Start your week off right by staying up to date with these key changes in immigration.
RUSSIA / TURKEY | Political Tensions May Affect Immigration Between Russia & Turkey
In light of the recent increase in political tensions between Russia and Turkey, more stringent border checks, immigration requirements, and an end to visa-free travel between the two countries may be imminent. Visa-free travel between the countries was first established in 2010 and allowed Turkish and Russian citizens to stay in each other’s country for up to 30-days (90-days for Highly Qualified Specialists).
However, on November 27, 2015, the Russian Minister of Foreign Affairs publically announced Russia’s intentions of suspending visa-free travel for Turkish citizens as of January 1, 2016. While this temporary freeze has not yet been officially announced, it is strongly anticipated that Russia will implement the suspension should political relations not improve between the two countries in the upcoming weeks.
At the time of this writing, Turkey has not announced any similar plans to suspend visa-free travel in response to Russia’s plans.
Immigration Changes from Around the World
AUSTRALIA | Clarification on Offshore Migration and Minor Subclass 457 Changes Announced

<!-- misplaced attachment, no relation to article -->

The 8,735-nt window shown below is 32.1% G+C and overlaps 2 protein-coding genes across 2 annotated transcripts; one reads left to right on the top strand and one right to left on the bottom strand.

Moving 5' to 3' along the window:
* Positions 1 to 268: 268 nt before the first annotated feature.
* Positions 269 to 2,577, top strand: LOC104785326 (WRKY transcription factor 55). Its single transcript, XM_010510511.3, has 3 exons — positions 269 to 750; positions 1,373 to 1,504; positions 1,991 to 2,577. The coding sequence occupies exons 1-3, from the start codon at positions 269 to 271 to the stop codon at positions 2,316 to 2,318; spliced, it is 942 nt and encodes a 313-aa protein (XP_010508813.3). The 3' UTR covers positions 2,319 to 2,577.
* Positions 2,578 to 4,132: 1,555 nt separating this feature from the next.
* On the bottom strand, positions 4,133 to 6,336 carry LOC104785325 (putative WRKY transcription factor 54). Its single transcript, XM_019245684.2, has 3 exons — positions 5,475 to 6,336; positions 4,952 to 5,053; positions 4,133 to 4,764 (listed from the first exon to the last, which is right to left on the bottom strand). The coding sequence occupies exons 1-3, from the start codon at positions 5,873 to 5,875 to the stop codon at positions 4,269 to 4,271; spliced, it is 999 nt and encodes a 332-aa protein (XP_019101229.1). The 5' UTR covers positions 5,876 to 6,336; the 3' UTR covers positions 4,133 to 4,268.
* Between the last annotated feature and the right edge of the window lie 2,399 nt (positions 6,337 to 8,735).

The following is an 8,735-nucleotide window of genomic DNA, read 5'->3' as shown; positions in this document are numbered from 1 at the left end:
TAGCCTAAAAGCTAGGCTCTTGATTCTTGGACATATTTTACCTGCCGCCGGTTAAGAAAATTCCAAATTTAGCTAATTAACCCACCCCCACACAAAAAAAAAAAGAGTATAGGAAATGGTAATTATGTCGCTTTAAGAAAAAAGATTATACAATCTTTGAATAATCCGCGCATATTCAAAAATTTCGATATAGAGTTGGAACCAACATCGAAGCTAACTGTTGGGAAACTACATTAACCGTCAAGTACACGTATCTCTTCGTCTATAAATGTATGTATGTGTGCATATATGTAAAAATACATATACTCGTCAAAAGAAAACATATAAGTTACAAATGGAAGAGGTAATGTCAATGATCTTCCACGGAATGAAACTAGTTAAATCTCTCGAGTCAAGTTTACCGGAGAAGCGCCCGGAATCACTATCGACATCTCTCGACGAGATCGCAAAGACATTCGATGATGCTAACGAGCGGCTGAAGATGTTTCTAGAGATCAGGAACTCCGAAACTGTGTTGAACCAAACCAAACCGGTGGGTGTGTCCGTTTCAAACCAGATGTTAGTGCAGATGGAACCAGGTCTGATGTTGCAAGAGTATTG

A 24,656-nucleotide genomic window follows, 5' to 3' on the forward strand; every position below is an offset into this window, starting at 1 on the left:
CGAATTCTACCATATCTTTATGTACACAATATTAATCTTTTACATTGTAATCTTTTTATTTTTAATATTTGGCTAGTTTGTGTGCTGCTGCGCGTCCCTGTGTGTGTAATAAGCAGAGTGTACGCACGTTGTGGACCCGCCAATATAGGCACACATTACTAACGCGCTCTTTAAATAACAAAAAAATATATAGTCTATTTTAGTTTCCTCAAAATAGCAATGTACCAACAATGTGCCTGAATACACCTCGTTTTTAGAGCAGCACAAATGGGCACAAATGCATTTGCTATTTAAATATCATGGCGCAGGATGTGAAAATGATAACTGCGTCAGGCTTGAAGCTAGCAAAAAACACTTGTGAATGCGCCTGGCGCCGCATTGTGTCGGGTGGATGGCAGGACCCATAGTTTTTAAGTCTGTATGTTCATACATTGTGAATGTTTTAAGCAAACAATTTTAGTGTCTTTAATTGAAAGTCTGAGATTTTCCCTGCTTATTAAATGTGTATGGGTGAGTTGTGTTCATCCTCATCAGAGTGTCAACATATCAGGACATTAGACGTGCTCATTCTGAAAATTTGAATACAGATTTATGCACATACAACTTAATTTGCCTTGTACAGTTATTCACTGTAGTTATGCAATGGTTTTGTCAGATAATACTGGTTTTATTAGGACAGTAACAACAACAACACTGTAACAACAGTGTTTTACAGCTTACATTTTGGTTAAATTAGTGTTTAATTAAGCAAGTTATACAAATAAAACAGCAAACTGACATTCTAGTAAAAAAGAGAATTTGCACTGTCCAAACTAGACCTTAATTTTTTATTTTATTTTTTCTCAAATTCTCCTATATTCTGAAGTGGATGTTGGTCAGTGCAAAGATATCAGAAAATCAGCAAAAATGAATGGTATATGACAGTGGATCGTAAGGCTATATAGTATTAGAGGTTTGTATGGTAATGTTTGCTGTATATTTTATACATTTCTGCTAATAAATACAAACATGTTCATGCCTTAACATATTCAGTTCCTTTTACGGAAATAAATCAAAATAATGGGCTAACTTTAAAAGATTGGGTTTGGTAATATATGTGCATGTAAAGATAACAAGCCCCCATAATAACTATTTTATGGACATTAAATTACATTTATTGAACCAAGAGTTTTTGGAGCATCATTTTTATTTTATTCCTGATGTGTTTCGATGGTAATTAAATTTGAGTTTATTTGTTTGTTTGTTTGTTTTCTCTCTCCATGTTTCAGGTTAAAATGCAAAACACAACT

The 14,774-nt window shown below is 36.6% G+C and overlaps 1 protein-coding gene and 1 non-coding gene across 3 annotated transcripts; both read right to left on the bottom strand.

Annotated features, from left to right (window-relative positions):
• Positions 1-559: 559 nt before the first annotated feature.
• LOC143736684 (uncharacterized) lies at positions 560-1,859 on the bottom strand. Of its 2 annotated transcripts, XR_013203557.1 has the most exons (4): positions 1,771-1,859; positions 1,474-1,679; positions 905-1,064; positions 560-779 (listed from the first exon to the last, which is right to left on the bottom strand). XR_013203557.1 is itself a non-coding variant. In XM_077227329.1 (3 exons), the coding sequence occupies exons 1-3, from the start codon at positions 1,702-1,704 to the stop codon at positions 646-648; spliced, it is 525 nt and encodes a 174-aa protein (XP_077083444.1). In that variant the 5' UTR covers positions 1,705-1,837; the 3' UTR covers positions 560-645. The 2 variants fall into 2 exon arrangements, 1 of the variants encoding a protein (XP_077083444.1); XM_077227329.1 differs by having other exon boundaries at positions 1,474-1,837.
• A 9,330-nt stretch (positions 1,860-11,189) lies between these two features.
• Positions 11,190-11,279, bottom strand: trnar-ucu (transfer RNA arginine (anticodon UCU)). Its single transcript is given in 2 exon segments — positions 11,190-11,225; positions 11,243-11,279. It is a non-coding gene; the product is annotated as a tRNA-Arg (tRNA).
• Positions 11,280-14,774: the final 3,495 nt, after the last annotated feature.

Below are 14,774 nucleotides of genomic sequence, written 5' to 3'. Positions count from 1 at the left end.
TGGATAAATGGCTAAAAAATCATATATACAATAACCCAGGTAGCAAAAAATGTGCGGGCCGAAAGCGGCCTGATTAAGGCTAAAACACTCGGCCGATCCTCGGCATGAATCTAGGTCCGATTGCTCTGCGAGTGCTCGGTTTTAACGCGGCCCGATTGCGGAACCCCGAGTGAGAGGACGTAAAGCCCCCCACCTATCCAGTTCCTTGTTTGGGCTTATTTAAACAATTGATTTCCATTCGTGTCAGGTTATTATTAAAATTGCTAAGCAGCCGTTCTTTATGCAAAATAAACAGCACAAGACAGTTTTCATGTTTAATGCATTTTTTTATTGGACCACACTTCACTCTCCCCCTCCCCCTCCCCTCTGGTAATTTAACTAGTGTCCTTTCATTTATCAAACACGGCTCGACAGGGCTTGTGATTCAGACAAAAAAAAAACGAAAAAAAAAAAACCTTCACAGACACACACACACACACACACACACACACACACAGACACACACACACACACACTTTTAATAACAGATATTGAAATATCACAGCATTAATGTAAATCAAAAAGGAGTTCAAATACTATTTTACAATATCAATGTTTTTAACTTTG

As Australia continues to focus on reforming their immigration system, several new announcements and regulations were recently published regarding the highly-utilized Subclass 457 Visa Program and the offshore oil & gas industry.
Final Clarification on Immigration Options for Offshore Oil & Gas Industry
The Australian authorities have published a final decree confirming that foreign nationals working in Australia’s offshore oil & gas industries may engage in work activities while holding a Subclass 400 (Temporary Work – Short Stay Activity) Visa, a Subclass 457 (Temporary Work – Skilled) Visa, or Australian Permanent Residence. This announcement is a welcome clarification after years of uncertainty regarding immigration options for Australia’s offshore oil & gas industry (see our blogs from July 2014 and May 2015). The declaration came into force on December 14, 2015.
Minor Changes to Subclass 457 Program Announced